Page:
Getting into shape financially is no different than getting into shape physically. They both require hard work, discipline and a plan. The first step in that plan is to create a budget. Establishing a budget doesn’t have to be a chore or drudgery. Instead, it can be a great opportunity to work together with your spouse to create a budget that is effective, creative and meets your needs.
As a one income family, these are some practical tips my husband and I employ to stay on top of our finances and give our budget some breathing room.
Eat Out, But Eat Less
Our biggest guilty pleasure as a couple has always been eating out. That was until I viewed a bank statement and added up how much money we were spending at restaurants, coffee shops and fast food. I was embarrassed by the amount! It was time to figure out a way to still enjoy eating out, but in a way that made sense financially.
The solution was to set a limit of $20 – $30 total for the both of us (and our toddler) whenever we go out to eat (reduced to 1-2 times a month). This means cutting the appetizers, ordering water or refillable fountain drinks and skipping dessert. We also like to take advantage of the popular “2 for $20” deals many restaurant chains offer. It was an adjustment at first, but adhering to the limit has become second nature to us now and we love the challenge of finding new places to eat in our area that have delicious and affordable menu items. By modifying this behavior we save over $100 a month, without having to give it up entirely.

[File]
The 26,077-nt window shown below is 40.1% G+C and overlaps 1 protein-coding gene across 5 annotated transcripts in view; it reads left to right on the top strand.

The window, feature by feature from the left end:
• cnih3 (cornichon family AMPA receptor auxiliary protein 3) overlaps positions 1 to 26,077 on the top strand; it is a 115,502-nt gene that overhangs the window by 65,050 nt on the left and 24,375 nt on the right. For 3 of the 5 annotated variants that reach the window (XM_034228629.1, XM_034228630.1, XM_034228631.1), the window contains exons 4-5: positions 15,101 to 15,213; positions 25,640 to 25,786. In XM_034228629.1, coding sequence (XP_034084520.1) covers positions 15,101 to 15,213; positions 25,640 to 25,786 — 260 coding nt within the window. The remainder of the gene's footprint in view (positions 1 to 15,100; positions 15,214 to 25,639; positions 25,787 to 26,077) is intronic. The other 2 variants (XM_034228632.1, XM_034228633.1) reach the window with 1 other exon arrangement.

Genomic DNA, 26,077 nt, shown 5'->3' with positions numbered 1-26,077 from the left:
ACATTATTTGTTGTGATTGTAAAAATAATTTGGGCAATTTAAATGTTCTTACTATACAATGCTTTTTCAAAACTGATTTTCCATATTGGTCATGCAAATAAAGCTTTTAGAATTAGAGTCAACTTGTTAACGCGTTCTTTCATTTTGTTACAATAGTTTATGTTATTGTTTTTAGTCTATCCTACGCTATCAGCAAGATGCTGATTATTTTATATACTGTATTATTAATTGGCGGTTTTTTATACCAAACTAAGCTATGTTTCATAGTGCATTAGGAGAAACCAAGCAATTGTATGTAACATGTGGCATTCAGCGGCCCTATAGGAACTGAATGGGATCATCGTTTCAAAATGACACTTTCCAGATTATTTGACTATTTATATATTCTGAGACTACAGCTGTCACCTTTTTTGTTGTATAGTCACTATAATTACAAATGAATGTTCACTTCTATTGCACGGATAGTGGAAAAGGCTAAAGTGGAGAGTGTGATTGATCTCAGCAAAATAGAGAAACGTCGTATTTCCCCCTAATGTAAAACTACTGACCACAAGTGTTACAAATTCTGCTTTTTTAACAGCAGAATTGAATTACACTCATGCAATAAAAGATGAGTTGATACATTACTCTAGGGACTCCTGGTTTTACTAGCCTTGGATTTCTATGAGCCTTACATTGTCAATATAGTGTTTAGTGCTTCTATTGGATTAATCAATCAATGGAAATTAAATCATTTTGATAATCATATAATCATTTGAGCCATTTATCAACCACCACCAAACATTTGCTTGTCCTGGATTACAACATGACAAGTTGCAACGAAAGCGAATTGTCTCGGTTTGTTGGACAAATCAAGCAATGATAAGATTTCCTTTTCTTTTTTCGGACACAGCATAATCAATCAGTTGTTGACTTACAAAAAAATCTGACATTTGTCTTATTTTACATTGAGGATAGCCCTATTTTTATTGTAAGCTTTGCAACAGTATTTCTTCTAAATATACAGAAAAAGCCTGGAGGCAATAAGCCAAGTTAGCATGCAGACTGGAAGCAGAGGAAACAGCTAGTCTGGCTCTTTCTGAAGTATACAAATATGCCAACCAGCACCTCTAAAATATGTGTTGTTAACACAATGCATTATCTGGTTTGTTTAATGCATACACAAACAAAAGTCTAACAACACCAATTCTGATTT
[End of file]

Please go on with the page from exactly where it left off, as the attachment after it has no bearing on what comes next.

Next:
Get on the DIY Train
I’ve never been a do-it-yourself kind of woman. In an effort to save money, however, I started looking into things I was outsourcing that I could do myself. I loved getting a monthly manicure and pedicure at the nail salon, but decided that $30 could be better served elsewhere. Armed with a decent bottle of nail polish and other basic supplies, I get the job done at home and keep that money in my pocket. I also save a great deal of money (anywhere from $50-$70 per salon visit) by doing my own hair. I still like to indulge in those things – but just on occasion now, instead of monthly.
Get Creative with Gifts
While it’s tempting to buy a gift for every birthday, wedding, or special holiday, doing so can quietly eat away at your budget throughout the year. Use gift giving occasions as a way to foster your creative skills and start making gifts like scarves or body butters. Join Pinterest and you’ll never run out of ideas! If making gifts doesn’t work for you, be sure to set a limit for the amount you plan to spend for each gift and stick to it. This method works for us and if things are really tight, we may skip a gift altogether and send a card; with a handwritten note, of course. There are plenty of ways to give thoughtfully without going broke!
Cut the (Cable) Cord
According to the Wall Street Journal, the average monthly cost for cable is $128. We reduced that amount dramatically by only ordering internet service through our local provider and signing up for subscription services such as Netflix and Roku. By doing this, we still are able to watch the programs and movies we love without the hefty price tag of cable. Additionally, most shows are available online to watch the day after it airs, so we never miss out!
Whichever method you chose, keep track of how much money you saved each month. Even if it’s only $20, take those savings and transfer them to a separate account that is not linked to your debit card, to pay down any debt you may have, build an emergency fund, or vacation planning.
These are very practical steps to that have helped my spouse and I give our monthly budget a boost. Every household is different, so be sure to make adjustments according to your family size and income. Always remember that small changes now can yield big results later!
Tell us, BMWK family: what practical ways do you use to make budgeting easier and stay in shape financially?